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Where in the US the minimum wage will rise on Jan. 1—and why it matters

Tim Fernholz
Participants cheer at a home care and healthcare workers rally in support of a $15 minimum wage, Tuesday, Nov. 10, 2015, in New York. New York Gov. Andrew Cuomo is raising the minimum wage for about 10,000 state workers to $15 an hour over the next six years.

On Jan. 1, minimum wage hikes will go into effect in 13 US states and several major cities, making 2016 something of a national experiment to test the effects of higher wages for the lowest-paid workers.

Economists say that higher minimum wages are an effective tool against poverty and inequality, but taken too far, they can diminish employment opportunities. Currently, the federal minimum wage is $7.25 an hour; as of this year, the highest state minimum wage is $9.32 an hour. But California and Massachusetts will soon be offering some of the highest minimum wages in the nation, at $10 an hour—while a handful of cities will be setting a $13 hourly minimum.



What happens next in these places could determine whether employee advocates succeed in their efforts to consolidate their recent gains and expand their push for a $15 national minimum wage.

Here are the state-by-state changes going into effect on Jan. 1.



State Current Jan. 1 Increase
Alaska $8.75 $9.75 $1.00
Arkansas $7.50 $8.00 $0.50
California $9.00 $10.00 $1.00
Connecticut $9.15 $9.60 $0.45
Hawaii $7.75 $8.50 $0.75
Maryland $8.00 $8.75 $0.75
Massachusetts $9.00 $10.00 $1.00
Michigan $8.15 $8.50 $0.35
Nebraska $8.00 $9.00 $1.00
New York $8.75 $9.00 $0.25
Rhode Island $9.00 $9.60 $0.60
Vermont $9.15 $9.60 $0.45
West Virginia $8.00 $8.75 $0.75

Select cities will be pushing the minimum wage higher still. In Seattle, the minimum wage will rise to between $10.50 and $13, depending on the size of the company, as the city moves toward a $15 minimum wage expected to be fully implemented in 2021. In New York, fast food workers and government employees will see their minimum wage jump to $10.50 in New York City and $9.75 in the rest of the state. Come July 1, the cities of Los Angeles and San Francisco will increase their minimum wages to $10.50 and $13 an hour as they seek to eventually raise the floor on wages to $15 an hour.

The federal government estimates that about 3 million workers are paid minimum wage around the country; we can expect hundreds of thousands or more to be be affected by by next year’s increase. Critics and supporters alike will be watching to see what happens to jobs and poverty.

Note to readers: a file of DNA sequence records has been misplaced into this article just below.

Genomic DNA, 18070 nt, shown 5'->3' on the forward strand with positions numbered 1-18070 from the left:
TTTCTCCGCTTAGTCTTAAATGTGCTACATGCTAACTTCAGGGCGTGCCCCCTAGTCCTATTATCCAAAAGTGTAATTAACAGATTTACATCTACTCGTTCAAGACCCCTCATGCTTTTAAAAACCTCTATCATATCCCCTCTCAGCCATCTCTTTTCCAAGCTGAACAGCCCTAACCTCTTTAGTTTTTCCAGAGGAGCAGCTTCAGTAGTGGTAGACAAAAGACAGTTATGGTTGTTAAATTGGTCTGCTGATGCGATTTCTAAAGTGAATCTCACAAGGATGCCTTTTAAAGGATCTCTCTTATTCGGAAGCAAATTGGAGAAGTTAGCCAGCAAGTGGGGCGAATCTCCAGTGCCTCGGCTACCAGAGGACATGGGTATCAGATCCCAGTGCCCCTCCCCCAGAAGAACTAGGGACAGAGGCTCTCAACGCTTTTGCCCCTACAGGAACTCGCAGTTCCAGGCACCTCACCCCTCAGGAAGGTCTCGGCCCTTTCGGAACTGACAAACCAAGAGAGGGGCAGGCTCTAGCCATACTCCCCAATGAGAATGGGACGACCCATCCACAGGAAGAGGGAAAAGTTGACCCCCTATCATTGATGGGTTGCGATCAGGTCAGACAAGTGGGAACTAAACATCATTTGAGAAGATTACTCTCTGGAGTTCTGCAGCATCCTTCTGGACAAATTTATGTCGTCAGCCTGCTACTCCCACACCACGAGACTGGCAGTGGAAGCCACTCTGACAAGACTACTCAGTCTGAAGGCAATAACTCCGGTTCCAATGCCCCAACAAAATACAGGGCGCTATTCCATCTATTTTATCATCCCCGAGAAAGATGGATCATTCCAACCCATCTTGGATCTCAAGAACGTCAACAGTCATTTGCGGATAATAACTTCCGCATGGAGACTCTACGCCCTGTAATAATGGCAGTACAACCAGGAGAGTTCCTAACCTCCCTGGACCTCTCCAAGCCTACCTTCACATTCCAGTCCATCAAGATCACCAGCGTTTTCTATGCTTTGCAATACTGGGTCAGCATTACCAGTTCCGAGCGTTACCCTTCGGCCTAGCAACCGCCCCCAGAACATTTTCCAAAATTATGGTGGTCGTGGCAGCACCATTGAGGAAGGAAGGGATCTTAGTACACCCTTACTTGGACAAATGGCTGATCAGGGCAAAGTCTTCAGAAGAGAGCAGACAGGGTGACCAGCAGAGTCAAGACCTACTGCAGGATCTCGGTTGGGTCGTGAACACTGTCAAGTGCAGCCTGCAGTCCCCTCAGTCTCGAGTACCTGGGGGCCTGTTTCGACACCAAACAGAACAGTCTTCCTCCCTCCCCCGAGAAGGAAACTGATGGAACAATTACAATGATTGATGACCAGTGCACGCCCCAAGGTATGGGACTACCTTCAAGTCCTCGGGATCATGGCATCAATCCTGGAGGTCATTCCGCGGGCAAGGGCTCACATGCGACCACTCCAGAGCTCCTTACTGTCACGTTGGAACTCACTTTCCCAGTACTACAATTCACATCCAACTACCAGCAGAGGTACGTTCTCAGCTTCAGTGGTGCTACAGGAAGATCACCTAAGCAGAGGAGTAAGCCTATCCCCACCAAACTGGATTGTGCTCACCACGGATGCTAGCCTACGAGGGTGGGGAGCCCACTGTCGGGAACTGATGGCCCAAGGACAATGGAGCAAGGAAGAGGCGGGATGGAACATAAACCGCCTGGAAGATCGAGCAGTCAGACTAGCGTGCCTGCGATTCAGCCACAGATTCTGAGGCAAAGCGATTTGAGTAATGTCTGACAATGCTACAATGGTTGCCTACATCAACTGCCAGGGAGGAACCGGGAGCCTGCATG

A 2014 study by the Congressional Budget Office found that a national minimum wage of $10.10 an hour would benefit some 16.5 million people, while leading to the elimination of 500,000 jobs due to cost-cutting offsets. The ultimate effect is still a $5 billion increase in total income for people below the poverty line, pulling some 900,000 of them over the threshold.

That is one reason why many worker advocates are urging politicians to support a national increase of $15. But Alan Krueger, the former Obama White House adviser and occasional Uber consultant who has led pioneering studies of minimum wage effects, worries that an increase to $15, while perhaps appropriate for high-priced urban areas, would be detrimental on a national level. He argues that increasing the federal floor to $12 over the next several years would be a wiser course.

Indeed, we have nearly been there before: In real terms, the minimum wage peaked around 1968, when the national minimum wage—$1.60 an hour—was worth $11.46 an hour in today’s dollars. Since then, nominal increases have been steadily eroded by inflation.

Between November 2014 and November of this year (the most recent month for which we have data) average hourly wages rose 4.3% for non-management employees, to $21.26, according to Bureau of Labor statistics data. That’s not bad, but you have to account for price inflation in the same period. At 1.1%, it reduces the average wage gain for workers to 3.2%.

While that’s still not bad news—it certainly belies my skepticism this time last year—the average worker made an inflation-adjusted $21.54 in 1973, a reminder that wage stagnation is a real thing.

 

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